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Kate Zerrenner headshot

In the Face of the Climate Crisis, Countries Are Increasing Fossil Fuel Production, Report Warns

By Kate Zerrenner
oil drilling fossil fuels

The Production Gap, a recent report from the United Nations and several partners, delivered some unsettling news: Countries around the world are ramping up production of fossil fuels, despite an urgent need to meet climate goals and the increasingly uneconomic future of the fossil fuel sector. According the the report, global production of coal, oil and gas must decrease by 6 percent each year until 2030 for countries to cap global temperature rise at 1.5 degrees Celsius as agreed upon in the Paris climate accord. But nations are instead planning production increases of 2 percent a year. Further, G20 countries have committed $233 billion in COVID-related funding to the fossil fuel sector, compared to $146 billion for clean energy. 

The longer we wait, the harder it will be

Before the coronavirus pandemic, fossil fuels had started to become more and more uneconomic compared to renewable energy. Since the pandemic began, renewables have tipped into being a cheaper electricity source than fossil energy. But as the U.N. report shows, the bulk of energy-related money in U.S. COVID-19 recovery stimulus has gone toward the fossil fuel industry with no strings attached. The second biggest chunk of funding went to clean energy, but with conditions. Right out of the gate, the market signals are skewed: At this point, propping up fossil fuels looks like putting a dying industry on life support rather than easing the economy’s transition to a cleaner, more resilient future.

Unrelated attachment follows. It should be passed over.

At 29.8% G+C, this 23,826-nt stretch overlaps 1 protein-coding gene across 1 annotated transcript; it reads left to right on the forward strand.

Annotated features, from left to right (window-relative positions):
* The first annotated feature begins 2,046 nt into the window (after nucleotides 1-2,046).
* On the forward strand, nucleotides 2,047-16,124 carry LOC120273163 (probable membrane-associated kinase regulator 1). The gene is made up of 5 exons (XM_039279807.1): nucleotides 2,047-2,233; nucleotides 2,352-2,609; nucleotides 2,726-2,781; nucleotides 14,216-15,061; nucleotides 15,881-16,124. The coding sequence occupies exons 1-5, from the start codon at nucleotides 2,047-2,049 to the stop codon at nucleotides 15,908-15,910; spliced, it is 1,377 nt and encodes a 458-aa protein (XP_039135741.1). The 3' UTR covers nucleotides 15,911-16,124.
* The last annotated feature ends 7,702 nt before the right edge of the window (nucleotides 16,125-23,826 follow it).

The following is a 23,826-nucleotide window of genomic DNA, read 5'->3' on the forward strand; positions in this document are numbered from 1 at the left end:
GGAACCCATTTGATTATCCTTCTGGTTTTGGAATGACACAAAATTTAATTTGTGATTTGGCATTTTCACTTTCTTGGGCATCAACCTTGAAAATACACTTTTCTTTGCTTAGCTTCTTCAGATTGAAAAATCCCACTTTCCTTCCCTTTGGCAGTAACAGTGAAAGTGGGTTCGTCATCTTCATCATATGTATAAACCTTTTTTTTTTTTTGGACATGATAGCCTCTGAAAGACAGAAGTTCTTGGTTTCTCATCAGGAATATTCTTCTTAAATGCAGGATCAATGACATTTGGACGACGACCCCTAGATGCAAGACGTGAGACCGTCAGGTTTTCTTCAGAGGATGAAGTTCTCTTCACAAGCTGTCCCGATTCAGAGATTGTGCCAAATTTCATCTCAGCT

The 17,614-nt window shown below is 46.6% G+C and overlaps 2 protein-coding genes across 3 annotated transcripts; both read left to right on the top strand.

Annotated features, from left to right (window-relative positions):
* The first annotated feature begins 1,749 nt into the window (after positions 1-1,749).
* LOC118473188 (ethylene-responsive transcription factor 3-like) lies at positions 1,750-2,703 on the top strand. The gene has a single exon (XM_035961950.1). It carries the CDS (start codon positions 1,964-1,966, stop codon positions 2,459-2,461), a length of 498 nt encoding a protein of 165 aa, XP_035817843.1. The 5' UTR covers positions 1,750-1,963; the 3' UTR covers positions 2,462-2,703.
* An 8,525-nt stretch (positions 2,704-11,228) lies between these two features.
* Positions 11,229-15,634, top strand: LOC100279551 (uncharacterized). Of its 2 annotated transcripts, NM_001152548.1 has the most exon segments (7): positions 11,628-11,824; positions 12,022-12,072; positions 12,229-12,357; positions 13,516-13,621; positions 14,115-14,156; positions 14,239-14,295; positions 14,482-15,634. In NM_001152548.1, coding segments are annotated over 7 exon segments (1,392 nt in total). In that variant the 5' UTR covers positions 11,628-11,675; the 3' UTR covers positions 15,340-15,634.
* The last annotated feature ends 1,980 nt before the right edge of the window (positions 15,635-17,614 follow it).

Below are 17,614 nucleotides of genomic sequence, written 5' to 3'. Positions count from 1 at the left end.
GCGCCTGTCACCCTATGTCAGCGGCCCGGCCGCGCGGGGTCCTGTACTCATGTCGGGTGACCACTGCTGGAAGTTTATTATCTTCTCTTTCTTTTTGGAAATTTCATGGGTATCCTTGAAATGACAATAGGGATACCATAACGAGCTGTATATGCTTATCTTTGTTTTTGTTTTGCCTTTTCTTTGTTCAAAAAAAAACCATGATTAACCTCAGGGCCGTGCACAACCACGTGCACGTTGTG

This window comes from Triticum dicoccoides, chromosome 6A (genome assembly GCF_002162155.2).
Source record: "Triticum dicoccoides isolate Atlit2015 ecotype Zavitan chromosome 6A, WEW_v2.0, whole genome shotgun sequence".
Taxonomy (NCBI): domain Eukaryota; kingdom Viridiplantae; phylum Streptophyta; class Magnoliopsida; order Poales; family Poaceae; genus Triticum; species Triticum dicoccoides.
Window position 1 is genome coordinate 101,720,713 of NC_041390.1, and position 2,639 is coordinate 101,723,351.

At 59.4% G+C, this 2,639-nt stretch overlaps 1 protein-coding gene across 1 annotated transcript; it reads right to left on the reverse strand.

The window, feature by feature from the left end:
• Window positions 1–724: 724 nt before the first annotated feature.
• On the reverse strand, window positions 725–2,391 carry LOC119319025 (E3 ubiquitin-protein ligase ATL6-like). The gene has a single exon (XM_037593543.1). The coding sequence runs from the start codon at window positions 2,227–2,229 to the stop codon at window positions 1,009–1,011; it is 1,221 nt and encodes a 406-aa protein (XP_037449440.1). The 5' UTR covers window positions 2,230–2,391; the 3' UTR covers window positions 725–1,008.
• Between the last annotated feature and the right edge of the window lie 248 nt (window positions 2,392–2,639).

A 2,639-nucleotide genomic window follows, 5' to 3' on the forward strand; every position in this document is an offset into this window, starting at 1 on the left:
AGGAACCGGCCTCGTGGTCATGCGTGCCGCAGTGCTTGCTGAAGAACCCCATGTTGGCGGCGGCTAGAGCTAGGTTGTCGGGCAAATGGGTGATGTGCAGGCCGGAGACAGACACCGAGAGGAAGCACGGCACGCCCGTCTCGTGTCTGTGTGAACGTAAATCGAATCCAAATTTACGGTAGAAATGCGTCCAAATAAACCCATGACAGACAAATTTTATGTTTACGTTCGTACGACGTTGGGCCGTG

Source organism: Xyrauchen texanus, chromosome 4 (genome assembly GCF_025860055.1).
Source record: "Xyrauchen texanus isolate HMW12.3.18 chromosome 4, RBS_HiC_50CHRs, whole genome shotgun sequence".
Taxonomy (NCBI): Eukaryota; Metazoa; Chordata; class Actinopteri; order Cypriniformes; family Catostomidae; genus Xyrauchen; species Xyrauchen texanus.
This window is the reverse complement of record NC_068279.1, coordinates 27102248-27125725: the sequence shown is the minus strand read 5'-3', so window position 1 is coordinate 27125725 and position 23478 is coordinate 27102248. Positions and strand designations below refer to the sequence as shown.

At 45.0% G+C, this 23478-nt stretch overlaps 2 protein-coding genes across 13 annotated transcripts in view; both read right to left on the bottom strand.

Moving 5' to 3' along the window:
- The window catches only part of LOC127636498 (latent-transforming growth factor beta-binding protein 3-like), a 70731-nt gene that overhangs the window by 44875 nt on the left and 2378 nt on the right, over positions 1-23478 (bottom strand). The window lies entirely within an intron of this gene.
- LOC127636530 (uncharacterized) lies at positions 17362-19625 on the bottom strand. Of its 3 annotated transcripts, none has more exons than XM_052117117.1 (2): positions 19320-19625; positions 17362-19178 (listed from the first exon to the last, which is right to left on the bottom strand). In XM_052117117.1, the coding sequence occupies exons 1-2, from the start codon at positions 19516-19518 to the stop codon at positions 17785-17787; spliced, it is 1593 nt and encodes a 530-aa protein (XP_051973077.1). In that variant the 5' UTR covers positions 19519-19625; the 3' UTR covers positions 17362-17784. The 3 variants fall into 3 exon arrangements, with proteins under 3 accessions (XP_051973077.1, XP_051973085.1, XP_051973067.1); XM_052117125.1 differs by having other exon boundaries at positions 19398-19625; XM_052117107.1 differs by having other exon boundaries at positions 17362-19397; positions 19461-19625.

The longer the inevitable end of fossil fuels is prolonged, the more disruptive the end will be. A gradual, managed decline will not only allow investors to realign their portfolios and goals, but also give governments and businesses time to prepare for a shift in economic processes and for a more just and equitable transition for affected communities.

The time is now to invest in communities largely dependent on fossil fuels

Overall, the U.S. receives a relatively small share of its GDP from fossil fuel production because of its diversified economy. However, production is concentrated in select regions of certain states — oil in parts of Texas, coal in parts of Kentucky, natural gas in parts of Pennsylvania. The end of fossil fuel production will be disruptive to those communities. But managing the transition will enable those communities to adjust and adapt with support from governments and investors.